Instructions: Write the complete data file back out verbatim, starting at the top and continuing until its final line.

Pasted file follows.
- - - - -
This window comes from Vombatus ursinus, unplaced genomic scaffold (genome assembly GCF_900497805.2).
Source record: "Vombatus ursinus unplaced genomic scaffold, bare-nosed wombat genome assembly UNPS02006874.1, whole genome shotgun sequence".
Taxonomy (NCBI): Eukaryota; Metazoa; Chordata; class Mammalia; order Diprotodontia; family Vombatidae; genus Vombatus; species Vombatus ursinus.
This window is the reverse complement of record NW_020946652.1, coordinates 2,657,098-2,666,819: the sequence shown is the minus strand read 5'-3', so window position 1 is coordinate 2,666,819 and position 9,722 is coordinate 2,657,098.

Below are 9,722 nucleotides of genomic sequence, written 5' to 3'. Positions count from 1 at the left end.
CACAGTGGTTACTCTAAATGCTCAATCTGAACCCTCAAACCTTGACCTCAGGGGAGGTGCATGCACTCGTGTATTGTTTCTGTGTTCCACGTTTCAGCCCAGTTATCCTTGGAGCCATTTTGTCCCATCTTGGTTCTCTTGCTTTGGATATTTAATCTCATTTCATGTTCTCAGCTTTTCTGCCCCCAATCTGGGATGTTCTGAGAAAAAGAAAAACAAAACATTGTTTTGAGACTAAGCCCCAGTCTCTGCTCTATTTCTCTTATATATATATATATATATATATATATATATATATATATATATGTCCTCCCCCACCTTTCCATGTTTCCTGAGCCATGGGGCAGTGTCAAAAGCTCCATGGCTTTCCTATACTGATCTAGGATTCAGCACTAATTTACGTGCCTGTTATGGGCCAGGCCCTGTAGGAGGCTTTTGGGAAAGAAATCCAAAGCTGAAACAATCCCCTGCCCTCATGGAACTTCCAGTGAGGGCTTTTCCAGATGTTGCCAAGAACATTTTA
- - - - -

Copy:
This window comes from Vombatus ursinus, unplaced genomic scaffold (genome assembly GCF_900497805.2).
Source record: "Vombatus ursinus unplaced genomic scaffold, bare-nosed wombat genome assembly UNPS02006874.1, whole genome shotgun sequence".
Taxonomy (NCBI): Eukaryota; Metazoa; Chordata; class Mammalia; order Diprotodontia; family Vombatidae; genus Vombatus; species Vombatus ursinus.
This window is the reverse complement of record NW_020946652.1, coordinates 2,657,098-2,666,819: the sequence shown is the minus strand read 5'-3', so window position 1 is coordinate 2,666,819 and position 9,722 is coordinate 2,657,098.

Below are 9,722 nucleotides of genomic sequence, written 5' to 3'. Positions count from 1 at the left end.
CACAGTGGTTACTCTAAATGCTCAATCTGAACCCTCAAACCTTGACCTCAGGGGAGGTGCATGCACTCGTGTATTGTTTCTGTGTTCCACGTTTCAGCCCAGTTATCCTTGGAGCCATTTTGTCCCATCTTGGTTCTCTTGCTTTGGATATTTAATCTCATTTCATGTTCTCAGCTTTTCTGCCCCCAATCTGGGATGTTCTGAGAAAAAGAAAAACAAAACATTGTTTTGAGACTAAGCCCCAGTCTCTGCTCTATTTCTCTTATATATATATATATATATATATATATATATATATATATATATGTCCTCCCCCACCTTTCCATGTTTCCTGAGCCATGGGGCAGTGTCAAAAGCTCCATGGCTTTCCTATACTGATCTAGGATTCAGCACTAATTTACGTGCCTGTTATGGGCCAGGCCCTGTAGGAGGCTTTTGGGAAAGAAATCCAAAGCTGAAACAATCCCCTGCCCTCATGGAACTTCCAGTGAGGGCTTTTCCAGATGTTGCCAAGAACATTTTA